This piece is not in the least way NASCAR related, so if you surfed in here to read it, I'm sorry. I would like to share with you a personal reflection though.
Today, I arrived back at work after my lunch break. I didn't eat lunch, but I got some stuff accomplished. I don't have a key to my part of the building so I had to wait until the guy that did have the key got back. I parked in front of a chain link fence looking down the side of the steel warehouse that I work in. From where I sat I could see the truck docks that supplied and relieved the building that I worked in. Close to me, there was a small patch of grass beside the building, leading up to the heat pump that supplied cold and hot air to the section of the building in which I work.
When I stopped watching the activity of the truck currently parked in our dock, my attention shifted to the small patch of grass directly in front of me. I noticed there were some small birds, gray on the back and wings, with white bellies. They were pecking around on the grass. Apparently they were finding something worth their time, because there were several of them pecking around.
I have to admit that I became lost in that moment. These tiny birds were finding some sort of sustenance right here on our little patch of lawn here in early January. Even here in this part of the south, winters can be cold and brutal, at least by our standards. This morning it was 19 F. when I left home. Sunny south? Sure.
It occurred to me that I didn't know what kind of birds these were. When I was a child, my father taught me a lot about birds. My father was not an expert, but he knew a lot about birds. He taught me a lot about the birds that he had seen around where ever he was, which included Europe in the early 1940s. He always liked birds and studied them. Around his house there are probably a handful of bird guides.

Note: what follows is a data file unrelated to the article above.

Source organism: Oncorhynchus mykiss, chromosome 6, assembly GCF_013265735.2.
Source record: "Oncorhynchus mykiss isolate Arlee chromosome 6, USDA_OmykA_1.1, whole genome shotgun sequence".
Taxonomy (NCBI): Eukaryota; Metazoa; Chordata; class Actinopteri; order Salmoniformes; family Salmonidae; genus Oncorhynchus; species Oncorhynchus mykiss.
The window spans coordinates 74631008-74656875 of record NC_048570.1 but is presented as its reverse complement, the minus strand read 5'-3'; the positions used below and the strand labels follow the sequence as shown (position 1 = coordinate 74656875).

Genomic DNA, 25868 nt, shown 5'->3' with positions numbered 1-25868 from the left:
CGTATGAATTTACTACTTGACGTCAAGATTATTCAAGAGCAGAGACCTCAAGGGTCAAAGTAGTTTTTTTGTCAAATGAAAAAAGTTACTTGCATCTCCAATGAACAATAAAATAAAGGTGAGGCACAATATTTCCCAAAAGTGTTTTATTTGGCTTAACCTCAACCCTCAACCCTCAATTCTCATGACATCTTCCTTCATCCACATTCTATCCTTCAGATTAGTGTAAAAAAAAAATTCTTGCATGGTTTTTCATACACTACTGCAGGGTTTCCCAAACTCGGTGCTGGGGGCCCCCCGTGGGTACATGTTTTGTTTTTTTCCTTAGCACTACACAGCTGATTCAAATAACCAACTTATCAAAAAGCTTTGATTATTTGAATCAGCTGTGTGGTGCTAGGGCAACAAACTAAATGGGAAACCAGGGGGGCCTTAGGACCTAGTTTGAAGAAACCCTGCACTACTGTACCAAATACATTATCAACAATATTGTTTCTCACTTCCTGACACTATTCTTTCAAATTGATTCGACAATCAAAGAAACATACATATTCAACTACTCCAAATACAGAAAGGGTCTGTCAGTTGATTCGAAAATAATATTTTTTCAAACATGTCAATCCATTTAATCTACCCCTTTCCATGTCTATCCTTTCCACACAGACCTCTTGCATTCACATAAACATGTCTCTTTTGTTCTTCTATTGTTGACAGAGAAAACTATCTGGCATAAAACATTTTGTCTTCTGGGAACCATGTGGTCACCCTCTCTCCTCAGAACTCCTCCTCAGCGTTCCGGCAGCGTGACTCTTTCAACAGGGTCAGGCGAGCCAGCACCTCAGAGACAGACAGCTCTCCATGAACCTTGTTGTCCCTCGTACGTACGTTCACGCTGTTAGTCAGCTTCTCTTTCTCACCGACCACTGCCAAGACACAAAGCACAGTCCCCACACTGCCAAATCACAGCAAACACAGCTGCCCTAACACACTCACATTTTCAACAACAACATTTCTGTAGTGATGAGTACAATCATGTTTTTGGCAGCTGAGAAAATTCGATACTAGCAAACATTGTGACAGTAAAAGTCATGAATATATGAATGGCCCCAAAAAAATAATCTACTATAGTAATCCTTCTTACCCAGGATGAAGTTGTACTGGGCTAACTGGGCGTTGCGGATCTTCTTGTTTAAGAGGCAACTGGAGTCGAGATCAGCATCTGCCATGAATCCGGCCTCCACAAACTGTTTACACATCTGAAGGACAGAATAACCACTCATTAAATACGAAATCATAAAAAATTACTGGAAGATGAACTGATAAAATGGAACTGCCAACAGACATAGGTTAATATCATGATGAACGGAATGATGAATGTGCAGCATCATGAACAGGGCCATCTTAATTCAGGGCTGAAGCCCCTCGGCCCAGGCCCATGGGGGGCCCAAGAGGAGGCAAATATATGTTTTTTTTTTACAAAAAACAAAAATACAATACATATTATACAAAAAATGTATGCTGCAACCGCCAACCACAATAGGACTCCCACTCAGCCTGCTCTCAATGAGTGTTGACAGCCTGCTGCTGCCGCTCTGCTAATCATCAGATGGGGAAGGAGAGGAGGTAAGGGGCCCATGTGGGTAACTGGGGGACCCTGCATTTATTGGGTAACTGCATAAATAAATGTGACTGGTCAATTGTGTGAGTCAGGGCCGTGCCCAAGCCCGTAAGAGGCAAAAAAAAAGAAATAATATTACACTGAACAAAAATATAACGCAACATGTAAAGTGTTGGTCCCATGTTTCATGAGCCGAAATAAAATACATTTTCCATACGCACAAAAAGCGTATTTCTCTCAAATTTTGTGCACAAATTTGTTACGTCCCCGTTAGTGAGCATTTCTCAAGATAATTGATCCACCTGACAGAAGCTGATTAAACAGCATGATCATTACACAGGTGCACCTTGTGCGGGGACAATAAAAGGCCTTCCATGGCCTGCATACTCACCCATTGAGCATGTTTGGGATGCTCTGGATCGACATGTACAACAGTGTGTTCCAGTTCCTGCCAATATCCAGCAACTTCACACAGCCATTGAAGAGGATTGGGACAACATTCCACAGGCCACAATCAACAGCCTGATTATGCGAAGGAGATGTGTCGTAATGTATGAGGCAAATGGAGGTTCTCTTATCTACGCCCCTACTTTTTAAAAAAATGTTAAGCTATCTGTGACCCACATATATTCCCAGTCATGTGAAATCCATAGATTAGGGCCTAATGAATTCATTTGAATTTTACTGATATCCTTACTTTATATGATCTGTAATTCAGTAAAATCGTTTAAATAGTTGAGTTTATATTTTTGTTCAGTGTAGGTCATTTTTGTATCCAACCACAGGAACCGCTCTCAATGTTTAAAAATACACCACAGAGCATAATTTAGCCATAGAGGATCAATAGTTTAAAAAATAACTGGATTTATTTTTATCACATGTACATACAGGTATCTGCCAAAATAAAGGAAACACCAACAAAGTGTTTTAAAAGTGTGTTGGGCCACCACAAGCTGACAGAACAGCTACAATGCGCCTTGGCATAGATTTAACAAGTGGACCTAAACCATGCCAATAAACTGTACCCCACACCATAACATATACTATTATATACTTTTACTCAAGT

These birds were surrounded by a chain link fence topped with barbed wire. Not razor wire, just barbed wire. We really don't have that much to steal here. There is only one gate, which is open during the day, as it was today. The gate provides access for trucks going in and out of our modest facility. At my particular location, only 5 people work full time, including me.
While I watched the birds today, the gate was open. After I had watched them for about 5 minutes, the heat pump near them kicked on, and the birds scattered with that sudden noise. It wasn't that harsh of a noise, but it was sudden. The birds flew up, over the fence, into a nearby group of pine trees.
What struck me was that the birds could have exited the property by the gate, but they didn't have to. The fence that would have kept most people behind it was no problem for them. The fence was simply an obstacle to be overcome.
Sometimes I wonder how many of us live inside fences, circumstances from which we feel that we can never escape, and don't know that it's really as simple as spreading our wings and flying over.
I once knew a man who owned a dog, a big, healthy dog. I noticed that the dog would never jump over or climb under a hassock that the man set out in a doorway. I asked the man why the dog stayed behind that hassock. The man told me that the dog stays behind the hassock because he does not know that he could easily jump over or climb under it. The dog could easily do either but he never knew he could.
Are we this way? I sometimes wonder. Are we like the little birds out there just looking for a scrap of food to keep us going? I know that I am sometimes.
I still don't know what kind of birds I saw today, but I'm going to pick out one of my Dad's guide books and try to identify them. I want to find a way to fly over that fence that I can't seem to get out of.